The 30-year bond yield may appear attractive at 3.25%2 compared with a 6-month TD rate of 2.2%3. But that’s comparing chalk with cheese as you get your money back in six months from the TD, but in 30 years with the bond. If you can’t say definitively that you will hold the bond until 2047, then you are going to be selling the bond before it matures.
Where are rates going?
Given the bond’s duration of 20, you need to think where rates might be at the time you need to sell. Consider how hard it is for the army of analysts and economists to predict where rates will be in 3 years, never mind over the next 30 years.
Large Superannuation funds that need to pay retirees in 30 years’ time, find these sorts of investments very attractive. If you’re in your 30s and thinking of buying them for your self-managed super to draw down in 30+ years, then your thinking is similar to those Super funds.
But if you’re in retirement, and thinking 3.25% looks good, then make sure you’re aware of the consequences. If you need your capital back in the next 5 years, keep duration in mind. You could be selling at a massive capital loss (or a gain if rates are cut again).
Shorter dated bonds
Because of the low default risk of 3, 5, 7, and 10 year government bonds they tend to have much lower yields than TDs. Therefore, they have not been very popular with individual investors to date. But, they do have strong defensive features.
The corporate bonds XTBs cover have an average term to maturity of between three and four years. This means duration is not as relevant.
Consider a 4 year XTB over a Lend Lease bond
- Assume again the RBA lifts the cash rate by 1% to 2.5% after one year
- The price fall is not as great for a bond with 3 years to run
- You can still hold the bond just 3 years to maturity and receive the exact yield determined when you bought the XTB.
- Rate rises or falls don’t impact you if you hold to maturity.
Corporate bonds are somewhat more risky than TDs for somewhat more return. Currently a portfolio of five XTBs on ASX offers an average yield of 3.5%4. A 6-month TD rate published by one of the four major banks on the same date was 2.2% (2.0% for monthly interest rather than end of the term). A return of 3.5% is more than 50% better than a return of 2.2%.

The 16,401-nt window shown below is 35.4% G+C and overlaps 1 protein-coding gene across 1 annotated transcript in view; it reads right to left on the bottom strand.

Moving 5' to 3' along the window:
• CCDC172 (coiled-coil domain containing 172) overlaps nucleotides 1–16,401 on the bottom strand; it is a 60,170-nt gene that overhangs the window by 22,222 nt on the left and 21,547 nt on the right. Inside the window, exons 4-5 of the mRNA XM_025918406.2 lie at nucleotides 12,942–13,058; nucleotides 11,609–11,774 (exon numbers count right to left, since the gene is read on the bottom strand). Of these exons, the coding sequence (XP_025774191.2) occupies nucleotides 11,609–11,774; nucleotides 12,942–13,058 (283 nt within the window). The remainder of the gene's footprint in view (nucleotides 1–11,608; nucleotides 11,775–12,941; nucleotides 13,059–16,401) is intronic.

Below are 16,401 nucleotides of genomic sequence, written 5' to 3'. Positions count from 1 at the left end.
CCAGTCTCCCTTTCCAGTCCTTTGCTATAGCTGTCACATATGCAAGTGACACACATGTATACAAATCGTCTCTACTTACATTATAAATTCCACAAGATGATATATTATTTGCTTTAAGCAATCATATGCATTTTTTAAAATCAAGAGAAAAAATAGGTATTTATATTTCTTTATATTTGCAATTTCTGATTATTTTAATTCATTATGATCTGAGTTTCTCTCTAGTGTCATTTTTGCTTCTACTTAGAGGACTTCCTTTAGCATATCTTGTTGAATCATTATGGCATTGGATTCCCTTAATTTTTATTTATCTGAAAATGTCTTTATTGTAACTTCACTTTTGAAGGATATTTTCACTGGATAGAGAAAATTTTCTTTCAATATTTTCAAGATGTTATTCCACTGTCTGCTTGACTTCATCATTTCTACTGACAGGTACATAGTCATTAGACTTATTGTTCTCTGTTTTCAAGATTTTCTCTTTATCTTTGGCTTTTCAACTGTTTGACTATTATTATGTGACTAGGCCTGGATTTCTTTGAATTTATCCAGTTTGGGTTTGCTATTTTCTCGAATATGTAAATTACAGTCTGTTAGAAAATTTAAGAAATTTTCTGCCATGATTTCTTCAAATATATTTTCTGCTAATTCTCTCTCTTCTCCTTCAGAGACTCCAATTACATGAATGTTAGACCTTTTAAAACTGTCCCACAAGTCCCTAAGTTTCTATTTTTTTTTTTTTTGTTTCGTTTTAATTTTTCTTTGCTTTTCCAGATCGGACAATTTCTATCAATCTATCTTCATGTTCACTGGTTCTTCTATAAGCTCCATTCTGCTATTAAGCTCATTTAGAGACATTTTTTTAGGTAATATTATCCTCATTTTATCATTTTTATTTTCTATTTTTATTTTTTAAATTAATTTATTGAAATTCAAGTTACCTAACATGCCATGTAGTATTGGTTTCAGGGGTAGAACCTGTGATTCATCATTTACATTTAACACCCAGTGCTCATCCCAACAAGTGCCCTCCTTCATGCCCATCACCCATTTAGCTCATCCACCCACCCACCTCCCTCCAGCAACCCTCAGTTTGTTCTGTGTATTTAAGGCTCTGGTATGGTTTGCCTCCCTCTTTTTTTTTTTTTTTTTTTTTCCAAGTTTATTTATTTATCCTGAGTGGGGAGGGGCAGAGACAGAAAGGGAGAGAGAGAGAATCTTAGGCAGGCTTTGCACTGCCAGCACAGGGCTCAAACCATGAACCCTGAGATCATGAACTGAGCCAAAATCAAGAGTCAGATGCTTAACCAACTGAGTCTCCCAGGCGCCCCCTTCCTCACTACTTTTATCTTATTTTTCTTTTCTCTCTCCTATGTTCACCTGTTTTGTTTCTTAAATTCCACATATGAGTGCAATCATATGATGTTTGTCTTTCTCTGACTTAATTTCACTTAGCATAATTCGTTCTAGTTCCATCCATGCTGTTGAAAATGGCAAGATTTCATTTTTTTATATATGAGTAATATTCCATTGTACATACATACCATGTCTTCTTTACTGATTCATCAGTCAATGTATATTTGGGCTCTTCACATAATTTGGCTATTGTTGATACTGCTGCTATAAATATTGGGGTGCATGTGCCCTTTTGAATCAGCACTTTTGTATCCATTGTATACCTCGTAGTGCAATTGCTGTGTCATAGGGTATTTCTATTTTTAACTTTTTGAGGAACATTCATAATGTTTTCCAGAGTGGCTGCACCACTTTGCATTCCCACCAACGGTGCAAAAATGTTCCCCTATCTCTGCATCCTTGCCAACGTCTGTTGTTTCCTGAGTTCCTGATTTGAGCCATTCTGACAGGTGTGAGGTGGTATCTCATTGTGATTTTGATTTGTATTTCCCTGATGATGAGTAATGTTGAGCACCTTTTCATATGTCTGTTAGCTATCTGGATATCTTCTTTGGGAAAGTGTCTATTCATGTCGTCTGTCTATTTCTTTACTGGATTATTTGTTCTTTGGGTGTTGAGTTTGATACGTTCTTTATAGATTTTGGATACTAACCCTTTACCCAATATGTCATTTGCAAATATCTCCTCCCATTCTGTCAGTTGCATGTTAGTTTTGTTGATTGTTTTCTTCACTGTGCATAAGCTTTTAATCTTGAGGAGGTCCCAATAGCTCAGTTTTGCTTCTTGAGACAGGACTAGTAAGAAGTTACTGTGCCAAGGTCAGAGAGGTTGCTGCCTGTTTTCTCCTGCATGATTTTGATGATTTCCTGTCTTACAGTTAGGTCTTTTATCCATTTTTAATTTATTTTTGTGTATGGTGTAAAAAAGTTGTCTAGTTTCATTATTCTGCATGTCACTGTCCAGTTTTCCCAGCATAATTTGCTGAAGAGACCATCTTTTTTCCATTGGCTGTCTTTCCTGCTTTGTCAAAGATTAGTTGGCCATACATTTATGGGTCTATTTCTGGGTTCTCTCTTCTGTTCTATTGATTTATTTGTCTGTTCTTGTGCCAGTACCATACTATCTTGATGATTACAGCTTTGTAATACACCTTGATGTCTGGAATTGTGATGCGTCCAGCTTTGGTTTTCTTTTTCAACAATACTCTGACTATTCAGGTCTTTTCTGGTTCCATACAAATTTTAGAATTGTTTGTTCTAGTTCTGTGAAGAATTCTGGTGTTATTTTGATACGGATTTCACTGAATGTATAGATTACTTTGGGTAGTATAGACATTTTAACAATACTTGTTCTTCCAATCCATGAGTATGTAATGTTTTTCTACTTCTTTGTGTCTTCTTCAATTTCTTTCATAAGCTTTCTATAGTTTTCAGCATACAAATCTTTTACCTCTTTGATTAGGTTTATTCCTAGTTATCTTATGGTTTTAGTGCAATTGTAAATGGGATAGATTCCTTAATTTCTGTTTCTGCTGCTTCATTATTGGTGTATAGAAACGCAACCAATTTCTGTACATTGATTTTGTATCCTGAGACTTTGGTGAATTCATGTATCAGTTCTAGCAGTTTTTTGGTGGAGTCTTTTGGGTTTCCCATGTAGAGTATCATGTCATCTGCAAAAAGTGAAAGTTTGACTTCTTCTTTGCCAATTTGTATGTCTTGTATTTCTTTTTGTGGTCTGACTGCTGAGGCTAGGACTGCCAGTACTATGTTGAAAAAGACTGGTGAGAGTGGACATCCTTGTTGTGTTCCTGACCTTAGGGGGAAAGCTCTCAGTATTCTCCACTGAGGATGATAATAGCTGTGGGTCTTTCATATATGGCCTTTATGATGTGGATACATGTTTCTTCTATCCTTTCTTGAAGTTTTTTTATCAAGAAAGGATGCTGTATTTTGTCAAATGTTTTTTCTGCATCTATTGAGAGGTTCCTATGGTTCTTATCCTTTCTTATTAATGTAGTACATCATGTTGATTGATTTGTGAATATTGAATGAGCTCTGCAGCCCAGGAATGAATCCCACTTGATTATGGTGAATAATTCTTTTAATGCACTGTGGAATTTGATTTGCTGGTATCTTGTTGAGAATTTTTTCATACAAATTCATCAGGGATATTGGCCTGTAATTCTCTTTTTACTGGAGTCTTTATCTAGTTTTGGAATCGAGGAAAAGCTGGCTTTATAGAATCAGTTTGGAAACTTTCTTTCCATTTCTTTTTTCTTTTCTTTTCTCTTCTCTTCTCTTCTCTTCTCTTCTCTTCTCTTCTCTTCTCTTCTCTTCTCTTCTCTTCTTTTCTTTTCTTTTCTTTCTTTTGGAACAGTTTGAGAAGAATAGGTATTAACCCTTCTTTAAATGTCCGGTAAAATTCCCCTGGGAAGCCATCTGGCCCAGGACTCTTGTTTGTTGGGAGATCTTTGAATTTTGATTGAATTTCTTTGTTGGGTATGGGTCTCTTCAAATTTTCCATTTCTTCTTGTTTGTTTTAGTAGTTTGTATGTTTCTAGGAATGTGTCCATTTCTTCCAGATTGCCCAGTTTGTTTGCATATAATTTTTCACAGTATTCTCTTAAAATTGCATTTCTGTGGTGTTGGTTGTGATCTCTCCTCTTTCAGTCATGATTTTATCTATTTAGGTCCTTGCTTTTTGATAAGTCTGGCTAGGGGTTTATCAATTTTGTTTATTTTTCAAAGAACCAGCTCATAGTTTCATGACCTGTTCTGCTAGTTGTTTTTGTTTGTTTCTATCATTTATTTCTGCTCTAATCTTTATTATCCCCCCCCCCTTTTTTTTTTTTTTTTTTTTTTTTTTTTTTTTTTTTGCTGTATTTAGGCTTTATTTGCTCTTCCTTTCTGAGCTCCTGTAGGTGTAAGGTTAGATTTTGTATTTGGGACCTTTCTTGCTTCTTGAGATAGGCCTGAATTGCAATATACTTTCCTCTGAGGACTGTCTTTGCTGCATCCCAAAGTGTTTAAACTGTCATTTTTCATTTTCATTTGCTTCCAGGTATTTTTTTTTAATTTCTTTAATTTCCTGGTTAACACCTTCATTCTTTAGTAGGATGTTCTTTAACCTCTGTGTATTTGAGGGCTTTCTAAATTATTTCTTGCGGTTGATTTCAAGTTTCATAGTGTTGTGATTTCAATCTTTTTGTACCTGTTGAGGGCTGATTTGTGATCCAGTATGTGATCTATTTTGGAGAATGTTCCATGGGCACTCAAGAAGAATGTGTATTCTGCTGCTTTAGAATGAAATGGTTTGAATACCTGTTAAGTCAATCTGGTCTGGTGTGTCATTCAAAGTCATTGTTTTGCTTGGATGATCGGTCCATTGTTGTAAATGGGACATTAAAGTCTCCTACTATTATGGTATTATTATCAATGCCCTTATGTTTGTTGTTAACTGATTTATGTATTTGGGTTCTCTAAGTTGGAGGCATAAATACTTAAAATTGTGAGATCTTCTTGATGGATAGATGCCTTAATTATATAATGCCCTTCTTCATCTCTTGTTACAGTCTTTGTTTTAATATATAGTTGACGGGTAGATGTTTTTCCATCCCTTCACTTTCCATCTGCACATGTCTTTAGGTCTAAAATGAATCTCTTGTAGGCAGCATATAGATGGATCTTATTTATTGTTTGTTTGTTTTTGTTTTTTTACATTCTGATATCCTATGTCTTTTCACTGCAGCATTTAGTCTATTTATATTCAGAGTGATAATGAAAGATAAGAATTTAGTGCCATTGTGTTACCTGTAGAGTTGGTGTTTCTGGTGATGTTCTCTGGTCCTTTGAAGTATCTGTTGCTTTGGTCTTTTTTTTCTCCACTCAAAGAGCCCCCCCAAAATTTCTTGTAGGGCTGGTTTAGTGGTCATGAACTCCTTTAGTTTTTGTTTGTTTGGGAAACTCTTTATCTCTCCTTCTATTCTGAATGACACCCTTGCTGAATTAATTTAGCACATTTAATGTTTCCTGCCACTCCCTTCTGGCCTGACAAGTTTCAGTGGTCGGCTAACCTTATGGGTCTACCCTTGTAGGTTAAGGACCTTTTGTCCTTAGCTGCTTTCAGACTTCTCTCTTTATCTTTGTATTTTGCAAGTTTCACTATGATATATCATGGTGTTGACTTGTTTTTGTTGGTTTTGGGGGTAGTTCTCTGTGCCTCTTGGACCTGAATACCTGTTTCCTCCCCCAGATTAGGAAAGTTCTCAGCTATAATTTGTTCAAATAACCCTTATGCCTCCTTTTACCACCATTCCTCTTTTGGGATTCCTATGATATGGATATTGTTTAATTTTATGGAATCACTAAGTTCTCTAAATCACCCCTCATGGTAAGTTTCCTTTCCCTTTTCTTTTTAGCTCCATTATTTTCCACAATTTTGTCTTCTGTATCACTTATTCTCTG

CDIs & XTBs – Getting under the bonnet
CDIs are CHESS Depositary Interests and XTBs are Exchange Traded Bond units. They are both mechanisms to get assets not listed on ASX onto the ASX systems so you can access them via your broker or financial adviser:
- CDIs are used to provide government bond returns on ASX.
- XTBs are used to provide corporate bond returns on ASX.
CDIs are ‘depositary interests’ issued by an ASX subsidiary called CHESS Depositary Nominees. The underlying government bonds are held in an account in Austraclear (the CHESS of bonds), and ASX issues the CDIs in CHESS. This gives you an ASX-traded and CHESS settled CDI over the government bond.
XTBs are units issued by an ASX-listed trust. The underlying corporate bonds are held in an account in Austraclear and the ASX-listed trust issues the XTBs in CHESS. This gives you an ASX-traded and CHESS settled XTB over the corporate bond. So legally they’re different, but conceptually they’re similar.
Access to both government and corporate bonds was once the preserve of institutional and sophisticated investors. Both are now available on ASX to trade as you would shares and ETFs.
- Bonds provide defensive features for your portfolio.
- They provide strong capital stability compared with shares and hybrids. They also provide highly predictable income and returns. Over the last 10 years, bond returns have actually beaten share returns even though their risk is generally lower.
- However, as most advisers will tell you, the best securities portfolio approach is not all bonds or all shares, but a blend of asset classes.
1 RBA November 2016
2 Bloomberg November 2016
3 Canstar November 2016
4 Australian Corporate Bond Company November 2016